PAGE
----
Monthly Archives: April 2014

Improve performance without performance dashboards

Can you improve performance without operational dashboards? As a consultant, I regularly speak with team managers about their team’s improvement efforts, or the lack of thereof. One cause of stalling improvement that keeps popping up is: “I don’t have accurate data. I can’t do anything about team performance without accurate data.” Of course, performance dashboards can be important for many reasons, for one to give focus to your improvement efforts. But is the absence of performance dashboards a reason not to improve? It doesn’t have to be.

An operational team should be given the responsibility to improve their work on a daily basis. Improvement should be their habit. It should feel weird not to be experimenting at any given time. This works best with autonomous teams, which work together on one common daily goal. The Toyota Kata has taught us that these teams should do frequent, small scaled experiments. And that it is equally important that the team learns from each experiment, as that the performance actually improves.

To start improving, a team needs time (a bit of overcapacity is needed to improve), and direction. The direction – what should the team’s improvement efforts focus on – could be derived from operational dashboards. But, often just as well, the direction could follow from a vision, translated into ‘target states’ (see The Toyota Kata). In Lean companies, the vision would be translated through ‘policy deployment’ or ‘hoshin kanri’ in Japanese, other companies would use for instance year-plans.

With time and direction in place, all a team needs is resourcefulness and a whiteboard. Well, you could do without a whiteboard, but in my experience it’s a great tool for improving and experimenting.

As a manager, ask your teams to start improving with what they know now. In parallel, you can work on perfecting your operational dashboards. Don’t wait for perfect dashboards. Start improving today.


Menno R. van Dijk.

Less management through Super7 – autonomy reduces the need for management

Can you run a bank with less management? If you would remove one layer of management from a large financial service organization – let’s say a bank  – would that organization be less effective? And with two layers of management removed: would a bank need to be rescued with taxpayer’s money?  My recent experience with customer focused, autonomous Lean teams at a Dutch retail bank have taught me:  Super7 Operations (see my book: Super7 Operation – the Next Step for Lean in Financial Services) requires Less Management, More Delegating.  It may be too much to claim that two layers of management can be removed, perhaps not even one entire layer, but the span of control of one manager can dramatically be increased. And yes, that means a lot less managers. So why is that, what type of management tasks are eliminated by using small autonomous lean teams?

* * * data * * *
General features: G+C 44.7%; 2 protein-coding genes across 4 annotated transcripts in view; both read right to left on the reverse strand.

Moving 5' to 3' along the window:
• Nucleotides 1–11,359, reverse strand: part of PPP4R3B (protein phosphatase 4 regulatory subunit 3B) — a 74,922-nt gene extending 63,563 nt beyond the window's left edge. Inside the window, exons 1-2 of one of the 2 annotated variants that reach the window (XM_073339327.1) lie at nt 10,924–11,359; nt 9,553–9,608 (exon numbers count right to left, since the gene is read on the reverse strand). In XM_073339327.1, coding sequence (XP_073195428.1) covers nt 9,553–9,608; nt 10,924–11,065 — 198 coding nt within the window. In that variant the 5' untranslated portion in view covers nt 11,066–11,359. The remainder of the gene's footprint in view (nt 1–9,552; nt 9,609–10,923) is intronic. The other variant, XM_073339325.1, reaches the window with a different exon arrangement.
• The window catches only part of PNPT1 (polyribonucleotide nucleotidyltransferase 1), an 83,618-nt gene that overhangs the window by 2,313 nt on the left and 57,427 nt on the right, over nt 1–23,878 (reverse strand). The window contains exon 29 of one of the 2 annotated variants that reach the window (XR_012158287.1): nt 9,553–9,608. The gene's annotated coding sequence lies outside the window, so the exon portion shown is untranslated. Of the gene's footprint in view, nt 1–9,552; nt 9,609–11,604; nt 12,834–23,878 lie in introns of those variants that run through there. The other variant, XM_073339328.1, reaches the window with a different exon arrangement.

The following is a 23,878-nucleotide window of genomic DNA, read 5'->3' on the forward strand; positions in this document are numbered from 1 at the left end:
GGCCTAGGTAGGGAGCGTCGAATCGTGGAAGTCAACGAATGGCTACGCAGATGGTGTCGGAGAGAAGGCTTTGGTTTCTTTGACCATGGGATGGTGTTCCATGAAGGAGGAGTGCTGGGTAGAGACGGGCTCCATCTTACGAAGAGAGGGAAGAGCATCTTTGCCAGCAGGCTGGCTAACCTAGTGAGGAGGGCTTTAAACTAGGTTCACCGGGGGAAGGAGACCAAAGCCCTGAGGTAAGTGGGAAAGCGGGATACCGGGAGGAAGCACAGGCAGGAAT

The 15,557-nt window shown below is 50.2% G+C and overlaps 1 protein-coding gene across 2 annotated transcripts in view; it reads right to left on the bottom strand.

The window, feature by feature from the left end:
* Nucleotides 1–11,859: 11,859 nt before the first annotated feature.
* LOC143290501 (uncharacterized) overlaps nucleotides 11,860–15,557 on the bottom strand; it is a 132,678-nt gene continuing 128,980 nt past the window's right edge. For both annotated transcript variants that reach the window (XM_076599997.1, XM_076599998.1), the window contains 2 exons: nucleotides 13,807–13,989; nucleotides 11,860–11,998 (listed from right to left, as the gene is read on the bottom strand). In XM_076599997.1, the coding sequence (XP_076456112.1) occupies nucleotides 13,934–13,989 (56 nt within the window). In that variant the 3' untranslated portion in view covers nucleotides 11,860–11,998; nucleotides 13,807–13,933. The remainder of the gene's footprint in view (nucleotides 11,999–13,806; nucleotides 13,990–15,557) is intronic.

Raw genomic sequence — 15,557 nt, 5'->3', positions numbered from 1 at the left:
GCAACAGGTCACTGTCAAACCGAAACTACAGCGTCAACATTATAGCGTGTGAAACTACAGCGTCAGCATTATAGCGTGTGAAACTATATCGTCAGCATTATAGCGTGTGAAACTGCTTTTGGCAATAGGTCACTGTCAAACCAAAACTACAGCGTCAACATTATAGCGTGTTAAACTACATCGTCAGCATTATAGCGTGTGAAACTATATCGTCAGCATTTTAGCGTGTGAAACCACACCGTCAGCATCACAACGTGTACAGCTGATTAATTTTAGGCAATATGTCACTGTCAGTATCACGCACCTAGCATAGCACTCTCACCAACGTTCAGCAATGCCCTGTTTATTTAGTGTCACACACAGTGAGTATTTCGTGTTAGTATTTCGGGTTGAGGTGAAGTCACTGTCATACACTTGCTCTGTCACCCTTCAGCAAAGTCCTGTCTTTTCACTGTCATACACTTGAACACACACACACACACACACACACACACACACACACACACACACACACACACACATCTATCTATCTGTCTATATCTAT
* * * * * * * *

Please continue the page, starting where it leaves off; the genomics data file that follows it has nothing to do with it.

Less Capacity Planning

“Is it okay to take a day off next Tuesday?”.  In the old days, managers spent a lot of time planning the capacity of the team. Especially in preparation of the holiday season or in the summer period. An autonomous Lean team will take care of this planning themselves. And they make sure that they have sufficient capacity to get the forecasted amount of work done.

Less Management of Inventory

Prior to Super7, work needed to be booked in an inventory management system, and the age of the inventory (when did we receive the customer request?) needed to be monitored and compared to the Service Level Agreement (SLA). Then, if the system says ‘Orange light, i.e. ‘we’ve got only one day left within SLA’, priorities needed to be reshuffled urgently to prevent ‘Red Light’ the next day.

Less Management of Assigning Work

Because there is a lot of work in inventory, team managers attempted to get the ‘best work streams’ assigned to their team. The norms for each work stream differed; moreover, not all norms were set as accurate.

Less Management of skills

In the past, a Daily Production Meeting was held, in which the team managers, all together, determined which team would be doing which work streams the next day. In Super7’s, this whole circus isn’t needed. Each Super7 knows what work they will be doing: the same work every day, and all work that came in that day.

Less Management of Work In Progress

Before Super7, a manager needed to check the inventory system: is the work still waiting, or is it work-in-progress? A manager also needed to look in the report of the Daily Production meeting: where was the work assigned to? Finally, a request had to be distributed to the individual employees.

Let’s remove management layers!

Menno R. van Dijk.